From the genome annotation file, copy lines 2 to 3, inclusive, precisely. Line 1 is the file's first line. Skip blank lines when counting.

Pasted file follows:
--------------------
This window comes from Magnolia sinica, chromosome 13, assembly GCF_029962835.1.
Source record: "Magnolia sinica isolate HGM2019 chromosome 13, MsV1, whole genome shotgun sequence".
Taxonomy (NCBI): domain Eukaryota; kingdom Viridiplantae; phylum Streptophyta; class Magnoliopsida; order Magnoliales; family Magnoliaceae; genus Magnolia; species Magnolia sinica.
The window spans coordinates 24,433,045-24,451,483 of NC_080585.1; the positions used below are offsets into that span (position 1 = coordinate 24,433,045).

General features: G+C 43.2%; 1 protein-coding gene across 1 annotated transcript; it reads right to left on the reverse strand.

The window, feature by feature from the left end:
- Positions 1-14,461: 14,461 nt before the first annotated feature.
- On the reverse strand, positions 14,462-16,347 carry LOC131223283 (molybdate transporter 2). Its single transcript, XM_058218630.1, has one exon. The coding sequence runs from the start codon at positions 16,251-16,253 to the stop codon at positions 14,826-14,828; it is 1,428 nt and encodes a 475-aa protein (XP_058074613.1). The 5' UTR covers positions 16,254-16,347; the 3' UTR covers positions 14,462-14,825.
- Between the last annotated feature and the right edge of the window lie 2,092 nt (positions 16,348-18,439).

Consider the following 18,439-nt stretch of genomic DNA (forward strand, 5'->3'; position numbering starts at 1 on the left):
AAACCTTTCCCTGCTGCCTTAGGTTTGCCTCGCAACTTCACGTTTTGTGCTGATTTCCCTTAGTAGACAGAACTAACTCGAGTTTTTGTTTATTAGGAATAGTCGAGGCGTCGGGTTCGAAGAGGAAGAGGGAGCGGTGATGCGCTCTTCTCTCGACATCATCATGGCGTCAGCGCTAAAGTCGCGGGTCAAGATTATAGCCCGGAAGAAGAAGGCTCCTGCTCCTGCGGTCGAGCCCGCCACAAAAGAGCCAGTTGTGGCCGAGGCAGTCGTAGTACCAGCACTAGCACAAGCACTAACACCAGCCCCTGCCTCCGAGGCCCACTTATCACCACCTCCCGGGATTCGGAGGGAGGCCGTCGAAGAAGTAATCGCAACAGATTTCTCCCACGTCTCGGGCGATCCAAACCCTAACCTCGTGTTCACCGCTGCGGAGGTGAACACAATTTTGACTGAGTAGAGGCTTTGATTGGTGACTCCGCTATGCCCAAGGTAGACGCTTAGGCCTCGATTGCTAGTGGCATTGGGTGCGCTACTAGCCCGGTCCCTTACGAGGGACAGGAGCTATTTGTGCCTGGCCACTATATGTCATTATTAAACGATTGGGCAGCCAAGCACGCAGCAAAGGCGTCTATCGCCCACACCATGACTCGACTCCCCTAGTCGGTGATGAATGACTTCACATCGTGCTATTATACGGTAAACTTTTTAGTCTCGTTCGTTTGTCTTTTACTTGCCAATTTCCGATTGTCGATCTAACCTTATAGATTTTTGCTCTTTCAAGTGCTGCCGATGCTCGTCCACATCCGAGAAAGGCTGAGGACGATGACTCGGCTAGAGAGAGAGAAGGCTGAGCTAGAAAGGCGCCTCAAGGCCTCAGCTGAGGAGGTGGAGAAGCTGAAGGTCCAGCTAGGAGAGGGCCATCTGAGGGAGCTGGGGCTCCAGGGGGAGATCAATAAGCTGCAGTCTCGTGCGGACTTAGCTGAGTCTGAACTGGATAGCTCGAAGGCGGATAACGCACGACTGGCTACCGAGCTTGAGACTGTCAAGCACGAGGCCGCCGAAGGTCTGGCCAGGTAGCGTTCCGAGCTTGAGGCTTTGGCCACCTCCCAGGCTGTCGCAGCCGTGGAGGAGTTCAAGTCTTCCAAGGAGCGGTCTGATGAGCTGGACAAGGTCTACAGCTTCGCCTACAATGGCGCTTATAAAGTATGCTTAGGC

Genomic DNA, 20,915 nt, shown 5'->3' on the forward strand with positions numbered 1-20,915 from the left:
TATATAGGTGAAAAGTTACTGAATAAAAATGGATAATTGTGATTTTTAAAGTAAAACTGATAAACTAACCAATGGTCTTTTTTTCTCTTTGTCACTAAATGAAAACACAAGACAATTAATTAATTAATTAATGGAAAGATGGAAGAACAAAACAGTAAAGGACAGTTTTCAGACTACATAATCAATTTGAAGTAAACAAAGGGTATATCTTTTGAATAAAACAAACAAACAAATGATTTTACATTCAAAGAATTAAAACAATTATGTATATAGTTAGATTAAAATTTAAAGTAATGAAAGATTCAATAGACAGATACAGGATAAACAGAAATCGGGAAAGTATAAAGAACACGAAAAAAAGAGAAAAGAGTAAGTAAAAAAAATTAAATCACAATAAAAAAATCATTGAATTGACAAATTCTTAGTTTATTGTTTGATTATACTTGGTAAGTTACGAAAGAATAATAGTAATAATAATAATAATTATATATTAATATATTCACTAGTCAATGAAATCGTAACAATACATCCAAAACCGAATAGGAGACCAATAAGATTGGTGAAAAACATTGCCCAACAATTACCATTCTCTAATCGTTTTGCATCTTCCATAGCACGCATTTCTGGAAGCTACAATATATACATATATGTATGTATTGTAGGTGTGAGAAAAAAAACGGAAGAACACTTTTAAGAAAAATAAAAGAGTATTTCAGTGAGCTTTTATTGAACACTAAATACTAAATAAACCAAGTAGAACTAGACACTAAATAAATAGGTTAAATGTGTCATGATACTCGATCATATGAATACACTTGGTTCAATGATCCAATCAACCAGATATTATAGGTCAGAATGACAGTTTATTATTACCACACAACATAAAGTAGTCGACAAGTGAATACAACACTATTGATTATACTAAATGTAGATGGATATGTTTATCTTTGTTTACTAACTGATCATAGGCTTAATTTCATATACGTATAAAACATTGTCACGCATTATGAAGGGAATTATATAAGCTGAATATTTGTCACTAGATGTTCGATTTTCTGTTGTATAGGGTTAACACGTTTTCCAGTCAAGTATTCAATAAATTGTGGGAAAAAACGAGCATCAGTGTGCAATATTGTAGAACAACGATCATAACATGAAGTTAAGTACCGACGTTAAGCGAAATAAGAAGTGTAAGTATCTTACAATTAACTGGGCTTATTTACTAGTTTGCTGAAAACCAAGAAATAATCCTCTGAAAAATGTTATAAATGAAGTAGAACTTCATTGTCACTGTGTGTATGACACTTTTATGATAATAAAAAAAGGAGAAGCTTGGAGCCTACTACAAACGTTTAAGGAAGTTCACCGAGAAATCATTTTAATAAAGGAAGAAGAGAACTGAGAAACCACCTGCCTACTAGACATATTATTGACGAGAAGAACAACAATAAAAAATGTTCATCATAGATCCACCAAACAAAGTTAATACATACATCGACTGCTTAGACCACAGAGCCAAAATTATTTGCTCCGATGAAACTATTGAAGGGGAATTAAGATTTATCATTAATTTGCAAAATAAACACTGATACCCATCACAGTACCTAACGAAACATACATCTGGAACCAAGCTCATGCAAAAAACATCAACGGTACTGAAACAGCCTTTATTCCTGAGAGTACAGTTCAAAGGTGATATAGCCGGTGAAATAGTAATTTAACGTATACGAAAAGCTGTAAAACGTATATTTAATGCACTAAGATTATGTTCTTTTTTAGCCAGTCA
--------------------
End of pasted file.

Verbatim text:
Source record: "Magnolia sinica isolate HGM2019 chromosome 13, MsV1, whole genome shotgun sequence".
Taxonomy (NCBI): domain Eukaryota; kingdom Viridiplantae; phylum Streptophyta; class Magnoliopsida; order Magnoliales; family Magnoliaceae; genus Magnolia; species Magnolia sinica.